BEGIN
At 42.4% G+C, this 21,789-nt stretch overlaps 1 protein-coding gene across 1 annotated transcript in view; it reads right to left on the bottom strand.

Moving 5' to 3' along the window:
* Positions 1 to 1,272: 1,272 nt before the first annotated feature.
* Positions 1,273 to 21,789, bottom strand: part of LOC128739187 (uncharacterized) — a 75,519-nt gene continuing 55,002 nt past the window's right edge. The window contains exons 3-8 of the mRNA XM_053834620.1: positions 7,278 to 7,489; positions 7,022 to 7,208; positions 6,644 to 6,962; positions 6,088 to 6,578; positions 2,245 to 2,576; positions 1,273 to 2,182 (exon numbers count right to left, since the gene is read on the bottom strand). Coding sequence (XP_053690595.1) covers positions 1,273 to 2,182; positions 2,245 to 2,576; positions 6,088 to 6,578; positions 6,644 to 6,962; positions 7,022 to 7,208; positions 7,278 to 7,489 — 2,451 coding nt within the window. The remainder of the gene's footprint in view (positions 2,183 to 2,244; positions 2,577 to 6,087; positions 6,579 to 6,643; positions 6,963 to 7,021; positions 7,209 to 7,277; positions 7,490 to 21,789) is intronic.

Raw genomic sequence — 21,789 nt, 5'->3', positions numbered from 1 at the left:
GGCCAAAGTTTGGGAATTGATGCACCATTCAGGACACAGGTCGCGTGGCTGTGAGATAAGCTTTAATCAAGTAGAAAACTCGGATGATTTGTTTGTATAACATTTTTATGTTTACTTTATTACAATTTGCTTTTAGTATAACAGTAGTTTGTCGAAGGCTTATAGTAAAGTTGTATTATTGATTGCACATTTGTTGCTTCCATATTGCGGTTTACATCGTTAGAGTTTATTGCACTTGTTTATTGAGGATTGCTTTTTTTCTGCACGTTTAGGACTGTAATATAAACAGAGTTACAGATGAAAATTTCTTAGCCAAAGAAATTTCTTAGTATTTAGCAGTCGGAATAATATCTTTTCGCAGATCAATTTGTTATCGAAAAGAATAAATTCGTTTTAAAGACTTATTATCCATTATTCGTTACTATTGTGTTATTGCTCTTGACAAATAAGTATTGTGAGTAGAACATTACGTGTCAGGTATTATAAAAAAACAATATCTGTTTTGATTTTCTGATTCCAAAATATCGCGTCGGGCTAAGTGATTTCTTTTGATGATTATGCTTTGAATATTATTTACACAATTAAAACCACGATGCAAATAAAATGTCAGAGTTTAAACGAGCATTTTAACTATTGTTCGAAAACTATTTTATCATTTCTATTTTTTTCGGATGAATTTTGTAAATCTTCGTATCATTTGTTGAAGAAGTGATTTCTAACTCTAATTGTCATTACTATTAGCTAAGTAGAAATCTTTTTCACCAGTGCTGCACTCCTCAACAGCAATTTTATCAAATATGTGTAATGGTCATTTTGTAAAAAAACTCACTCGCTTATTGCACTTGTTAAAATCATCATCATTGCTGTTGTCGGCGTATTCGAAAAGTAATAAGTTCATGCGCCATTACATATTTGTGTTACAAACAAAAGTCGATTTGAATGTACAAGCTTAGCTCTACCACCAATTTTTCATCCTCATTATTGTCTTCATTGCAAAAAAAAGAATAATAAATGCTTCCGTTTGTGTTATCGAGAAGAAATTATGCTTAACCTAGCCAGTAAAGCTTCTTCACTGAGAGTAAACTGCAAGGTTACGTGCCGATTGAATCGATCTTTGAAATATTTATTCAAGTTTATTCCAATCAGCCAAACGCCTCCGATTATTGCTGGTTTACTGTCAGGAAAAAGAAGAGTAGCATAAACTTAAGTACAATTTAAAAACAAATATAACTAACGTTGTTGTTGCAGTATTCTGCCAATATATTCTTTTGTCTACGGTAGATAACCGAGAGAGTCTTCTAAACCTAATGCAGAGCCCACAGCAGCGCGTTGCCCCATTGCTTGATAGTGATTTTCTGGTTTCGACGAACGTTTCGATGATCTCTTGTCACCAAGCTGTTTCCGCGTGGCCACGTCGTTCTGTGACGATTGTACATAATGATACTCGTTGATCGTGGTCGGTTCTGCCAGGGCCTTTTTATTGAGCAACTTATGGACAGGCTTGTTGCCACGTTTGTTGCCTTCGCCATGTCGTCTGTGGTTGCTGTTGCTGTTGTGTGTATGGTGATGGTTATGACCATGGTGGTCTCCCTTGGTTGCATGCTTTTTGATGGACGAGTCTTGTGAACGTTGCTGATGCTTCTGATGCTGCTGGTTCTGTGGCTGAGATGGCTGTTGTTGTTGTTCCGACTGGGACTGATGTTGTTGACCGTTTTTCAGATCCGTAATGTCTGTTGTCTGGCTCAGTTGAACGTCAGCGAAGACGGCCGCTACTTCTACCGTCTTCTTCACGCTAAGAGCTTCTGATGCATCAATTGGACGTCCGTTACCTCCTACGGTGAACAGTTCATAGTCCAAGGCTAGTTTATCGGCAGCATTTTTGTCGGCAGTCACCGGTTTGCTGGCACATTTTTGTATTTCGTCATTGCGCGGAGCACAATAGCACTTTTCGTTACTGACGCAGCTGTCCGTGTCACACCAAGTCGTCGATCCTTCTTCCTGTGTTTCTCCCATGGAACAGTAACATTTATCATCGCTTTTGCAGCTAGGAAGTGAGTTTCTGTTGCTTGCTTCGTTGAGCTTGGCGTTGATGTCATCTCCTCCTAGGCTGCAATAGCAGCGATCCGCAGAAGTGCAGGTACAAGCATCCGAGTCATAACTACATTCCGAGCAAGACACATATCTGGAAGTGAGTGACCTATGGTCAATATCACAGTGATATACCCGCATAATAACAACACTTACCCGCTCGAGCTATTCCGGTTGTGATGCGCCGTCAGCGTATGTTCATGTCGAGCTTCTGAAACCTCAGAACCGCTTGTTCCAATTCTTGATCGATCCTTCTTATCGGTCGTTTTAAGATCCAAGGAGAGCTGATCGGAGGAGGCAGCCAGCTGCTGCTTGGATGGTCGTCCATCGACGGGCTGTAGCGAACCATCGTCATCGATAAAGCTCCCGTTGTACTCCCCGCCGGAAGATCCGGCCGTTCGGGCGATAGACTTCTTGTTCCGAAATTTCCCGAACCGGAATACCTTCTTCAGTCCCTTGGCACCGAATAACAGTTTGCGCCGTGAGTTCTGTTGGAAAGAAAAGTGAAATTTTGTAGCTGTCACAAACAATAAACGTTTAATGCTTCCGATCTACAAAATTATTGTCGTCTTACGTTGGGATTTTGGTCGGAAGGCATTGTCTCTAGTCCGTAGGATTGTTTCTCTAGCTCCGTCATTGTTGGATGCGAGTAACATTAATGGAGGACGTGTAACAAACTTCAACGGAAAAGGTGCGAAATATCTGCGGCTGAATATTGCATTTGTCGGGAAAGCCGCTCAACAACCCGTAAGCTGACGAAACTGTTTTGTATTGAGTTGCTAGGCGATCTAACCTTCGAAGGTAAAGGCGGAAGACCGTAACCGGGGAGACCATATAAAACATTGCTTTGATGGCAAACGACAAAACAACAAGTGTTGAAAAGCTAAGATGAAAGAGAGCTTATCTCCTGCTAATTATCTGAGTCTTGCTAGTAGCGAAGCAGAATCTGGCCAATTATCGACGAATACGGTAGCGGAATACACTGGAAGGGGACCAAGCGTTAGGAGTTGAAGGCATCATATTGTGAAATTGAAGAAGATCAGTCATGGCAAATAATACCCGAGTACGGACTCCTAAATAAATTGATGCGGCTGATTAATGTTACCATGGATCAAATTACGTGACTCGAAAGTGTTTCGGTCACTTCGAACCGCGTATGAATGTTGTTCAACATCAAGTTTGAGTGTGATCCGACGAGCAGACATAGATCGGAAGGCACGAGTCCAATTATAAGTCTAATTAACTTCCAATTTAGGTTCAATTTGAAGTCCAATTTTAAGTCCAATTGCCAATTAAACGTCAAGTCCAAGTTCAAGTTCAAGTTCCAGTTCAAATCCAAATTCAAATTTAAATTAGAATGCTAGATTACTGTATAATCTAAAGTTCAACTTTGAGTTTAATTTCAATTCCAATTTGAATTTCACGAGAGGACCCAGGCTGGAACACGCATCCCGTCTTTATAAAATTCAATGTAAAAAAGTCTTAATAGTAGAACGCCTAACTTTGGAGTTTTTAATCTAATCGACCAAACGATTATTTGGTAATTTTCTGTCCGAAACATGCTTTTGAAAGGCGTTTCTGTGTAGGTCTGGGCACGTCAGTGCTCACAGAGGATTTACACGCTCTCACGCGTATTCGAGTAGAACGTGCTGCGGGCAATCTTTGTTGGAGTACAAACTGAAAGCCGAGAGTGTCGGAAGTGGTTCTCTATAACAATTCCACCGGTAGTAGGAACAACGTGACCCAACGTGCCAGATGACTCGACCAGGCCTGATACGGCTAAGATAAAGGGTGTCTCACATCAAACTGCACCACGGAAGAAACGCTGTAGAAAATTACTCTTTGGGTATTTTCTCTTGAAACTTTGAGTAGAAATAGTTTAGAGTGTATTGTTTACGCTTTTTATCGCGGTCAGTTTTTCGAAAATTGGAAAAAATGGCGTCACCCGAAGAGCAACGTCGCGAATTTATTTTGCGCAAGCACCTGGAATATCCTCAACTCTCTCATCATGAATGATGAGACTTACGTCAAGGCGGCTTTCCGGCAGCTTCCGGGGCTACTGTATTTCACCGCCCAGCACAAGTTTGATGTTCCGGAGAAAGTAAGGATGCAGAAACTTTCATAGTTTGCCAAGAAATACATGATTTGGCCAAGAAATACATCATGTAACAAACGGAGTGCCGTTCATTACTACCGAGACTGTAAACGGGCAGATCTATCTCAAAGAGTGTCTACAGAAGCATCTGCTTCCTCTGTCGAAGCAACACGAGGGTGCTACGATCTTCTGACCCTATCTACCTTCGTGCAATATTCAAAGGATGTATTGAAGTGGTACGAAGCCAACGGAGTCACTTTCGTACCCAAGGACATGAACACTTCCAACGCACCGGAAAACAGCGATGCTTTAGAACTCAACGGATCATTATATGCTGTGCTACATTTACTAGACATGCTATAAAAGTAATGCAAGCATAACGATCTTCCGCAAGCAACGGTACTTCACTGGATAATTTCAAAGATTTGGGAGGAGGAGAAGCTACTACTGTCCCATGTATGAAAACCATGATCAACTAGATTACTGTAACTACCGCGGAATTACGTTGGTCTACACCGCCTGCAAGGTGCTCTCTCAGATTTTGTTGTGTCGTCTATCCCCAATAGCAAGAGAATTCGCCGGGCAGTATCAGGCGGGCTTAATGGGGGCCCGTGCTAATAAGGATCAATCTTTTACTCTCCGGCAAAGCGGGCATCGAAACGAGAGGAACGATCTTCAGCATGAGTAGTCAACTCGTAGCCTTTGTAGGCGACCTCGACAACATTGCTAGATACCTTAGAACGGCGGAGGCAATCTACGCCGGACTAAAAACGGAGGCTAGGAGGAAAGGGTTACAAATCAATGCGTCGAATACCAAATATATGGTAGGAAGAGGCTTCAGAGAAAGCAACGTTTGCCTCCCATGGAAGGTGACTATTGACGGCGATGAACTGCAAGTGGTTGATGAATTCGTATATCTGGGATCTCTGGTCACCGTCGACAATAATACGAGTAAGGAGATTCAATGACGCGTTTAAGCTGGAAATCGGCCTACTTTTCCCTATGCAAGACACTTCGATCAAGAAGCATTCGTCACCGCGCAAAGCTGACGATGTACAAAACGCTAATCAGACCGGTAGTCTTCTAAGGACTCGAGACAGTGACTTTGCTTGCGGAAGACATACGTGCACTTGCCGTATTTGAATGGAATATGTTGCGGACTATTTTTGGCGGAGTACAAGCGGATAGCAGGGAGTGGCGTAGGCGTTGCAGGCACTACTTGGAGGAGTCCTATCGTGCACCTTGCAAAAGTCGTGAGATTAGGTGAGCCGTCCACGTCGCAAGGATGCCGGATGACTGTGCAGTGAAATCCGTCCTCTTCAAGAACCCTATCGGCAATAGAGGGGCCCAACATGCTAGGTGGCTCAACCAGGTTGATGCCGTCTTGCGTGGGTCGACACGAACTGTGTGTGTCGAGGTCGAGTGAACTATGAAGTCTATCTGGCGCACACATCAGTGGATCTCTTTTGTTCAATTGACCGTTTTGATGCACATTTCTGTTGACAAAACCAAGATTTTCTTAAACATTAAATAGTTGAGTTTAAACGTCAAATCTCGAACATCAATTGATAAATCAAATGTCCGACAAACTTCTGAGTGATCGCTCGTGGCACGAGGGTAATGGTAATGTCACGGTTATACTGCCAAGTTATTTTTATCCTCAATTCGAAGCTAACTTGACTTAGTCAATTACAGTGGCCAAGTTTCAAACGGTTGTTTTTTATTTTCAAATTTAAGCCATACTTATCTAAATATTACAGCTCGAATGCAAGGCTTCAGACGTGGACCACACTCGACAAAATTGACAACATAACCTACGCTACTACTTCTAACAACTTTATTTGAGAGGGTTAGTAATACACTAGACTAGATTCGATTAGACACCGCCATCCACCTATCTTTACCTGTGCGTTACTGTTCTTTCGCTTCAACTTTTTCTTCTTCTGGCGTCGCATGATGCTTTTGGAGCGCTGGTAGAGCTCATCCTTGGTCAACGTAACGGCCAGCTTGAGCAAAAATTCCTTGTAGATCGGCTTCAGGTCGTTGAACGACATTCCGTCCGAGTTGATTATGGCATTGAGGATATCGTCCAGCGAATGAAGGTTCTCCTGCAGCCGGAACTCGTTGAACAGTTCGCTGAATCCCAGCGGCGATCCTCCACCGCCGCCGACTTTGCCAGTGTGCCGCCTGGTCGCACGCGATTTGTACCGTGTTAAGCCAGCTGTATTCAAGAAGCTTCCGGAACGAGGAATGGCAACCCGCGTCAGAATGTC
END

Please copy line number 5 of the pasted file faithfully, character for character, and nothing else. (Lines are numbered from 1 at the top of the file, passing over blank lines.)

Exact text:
Raw genomic sequence — 21,789 nt, 5'->3', positions numbered from 1 at the left: